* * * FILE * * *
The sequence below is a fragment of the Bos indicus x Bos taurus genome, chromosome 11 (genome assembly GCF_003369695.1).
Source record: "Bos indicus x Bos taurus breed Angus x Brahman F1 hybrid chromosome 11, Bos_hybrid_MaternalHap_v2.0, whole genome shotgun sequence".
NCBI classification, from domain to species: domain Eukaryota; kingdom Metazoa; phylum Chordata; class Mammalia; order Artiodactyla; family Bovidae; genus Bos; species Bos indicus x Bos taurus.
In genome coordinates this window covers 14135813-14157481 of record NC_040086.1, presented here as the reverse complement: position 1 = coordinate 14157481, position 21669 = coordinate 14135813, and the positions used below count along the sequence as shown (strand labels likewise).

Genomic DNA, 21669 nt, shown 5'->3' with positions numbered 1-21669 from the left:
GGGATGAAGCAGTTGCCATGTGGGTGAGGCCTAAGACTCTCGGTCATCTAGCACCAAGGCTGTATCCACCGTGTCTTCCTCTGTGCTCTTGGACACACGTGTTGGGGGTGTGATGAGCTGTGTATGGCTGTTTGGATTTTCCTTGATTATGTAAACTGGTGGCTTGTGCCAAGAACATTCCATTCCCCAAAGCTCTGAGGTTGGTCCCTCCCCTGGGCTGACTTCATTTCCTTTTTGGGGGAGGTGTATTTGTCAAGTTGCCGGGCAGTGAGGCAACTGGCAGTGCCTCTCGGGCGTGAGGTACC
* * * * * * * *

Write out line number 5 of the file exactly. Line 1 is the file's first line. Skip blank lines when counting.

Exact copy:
Genomic DNA, 21669 nt, shown 5'->3' with positions numbered 1-21669 from the left: